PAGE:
In 1906, a lighthouse desparately needed to be built on Kråkenes, a rocky, knife-like promontory jutting from the northwestern tip of the island of Vågsøy in Vestland County, Norway.
Enter Anders Folkestadås (1865-1914), a foreman in the Norwegian lighthouse service.
As if building a lighthouse on a gigantic, lonely and dangerously waveswept rock wasn’t enough hard work, Folkestadås took with him his heavy plate glass camera gear; the wooden box of a camera, the glass slides, the cloth to hide under when taking photos, a heavy tripod to keep the whole contraption still and the toxic chemicals required to prepare and develop the images from the exposed slides.
The pictures Folkestadås’s took serve us up a brief and fragmentary vison of an obscure and niche world. The life, work and death of Vestland’s lighthouse people at the turn of the century.
Folkestadås was involved in the construction of several lighthouses along the coast of Norway. As well as leading the construction of Kråkenes lighthouse in Sogn og Fjorane, later in 1910 he worked at, and photographed Sklinna lighthouse in Nord-Trøndelag.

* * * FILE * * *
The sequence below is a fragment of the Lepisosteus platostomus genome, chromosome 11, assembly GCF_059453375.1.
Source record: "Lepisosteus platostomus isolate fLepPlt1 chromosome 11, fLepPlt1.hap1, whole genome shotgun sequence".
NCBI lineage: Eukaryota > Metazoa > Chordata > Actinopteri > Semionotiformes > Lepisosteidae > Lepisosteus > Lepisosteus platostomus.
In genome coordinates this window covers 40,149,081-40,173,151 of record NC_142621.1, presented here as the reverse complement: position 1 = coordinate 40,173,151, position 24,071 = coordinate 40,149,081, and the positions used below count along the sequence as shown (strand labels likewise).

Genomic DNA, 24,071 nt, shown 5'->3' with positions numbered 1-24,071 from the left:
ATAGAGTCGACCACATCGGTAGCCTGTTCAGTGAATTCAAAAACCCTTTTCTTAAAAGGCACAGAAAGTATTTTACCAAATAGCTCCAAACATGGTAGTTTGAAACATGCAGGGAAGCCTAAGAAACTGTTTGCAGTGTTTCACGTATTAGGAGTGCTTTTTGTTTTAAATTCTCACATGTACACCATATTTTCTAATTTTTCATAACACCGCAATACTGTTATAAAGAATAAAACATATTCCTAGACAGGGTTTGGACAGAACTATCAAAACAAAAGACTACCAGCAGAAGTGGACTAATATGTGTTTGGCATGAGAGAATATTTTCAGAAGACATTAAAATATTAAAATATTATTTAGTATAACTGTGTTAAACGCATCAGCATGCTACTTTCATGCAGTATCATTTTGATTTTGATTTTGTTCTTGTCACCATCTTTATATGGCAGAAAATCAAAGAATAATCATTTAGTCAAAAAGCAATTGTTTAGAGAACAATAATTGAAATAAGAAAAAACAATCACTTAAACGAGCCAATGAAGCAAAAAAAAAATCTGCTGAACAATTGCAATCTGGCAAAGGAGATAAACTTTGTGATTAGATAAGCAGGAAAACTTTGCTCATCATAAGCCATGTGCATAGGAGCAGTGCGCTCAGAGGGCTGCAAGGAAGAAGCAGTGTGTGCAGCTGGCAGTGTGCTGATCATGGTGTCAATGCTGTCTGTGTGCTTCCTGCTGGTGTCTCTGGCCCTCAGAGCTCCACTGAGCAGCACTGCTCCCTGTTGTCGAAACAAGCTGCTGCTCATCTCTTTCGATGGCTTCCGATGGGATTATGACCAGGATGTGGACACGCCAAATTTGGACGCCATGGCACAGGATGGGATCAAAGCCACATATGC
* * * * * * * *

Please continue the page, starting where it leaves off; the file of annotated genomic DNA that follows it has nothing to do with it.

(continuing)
A couple of the photos included here were shot by Anders’ son, Elling Andersson Folkestadås (1895-1947).
The wooden lighthouse that Anders Folkestadås built was destroyed by fire after an Allied air raid in 1945. The current lighthouse now houses a restaurant and has rooms available for overnight stays.
The old glass of Anders Folkestadås has held up well. A century has passed. They are crystal clear.
Images: Fylkesarkivet i Vestland archives, Norway; Wikipedia; Google maps.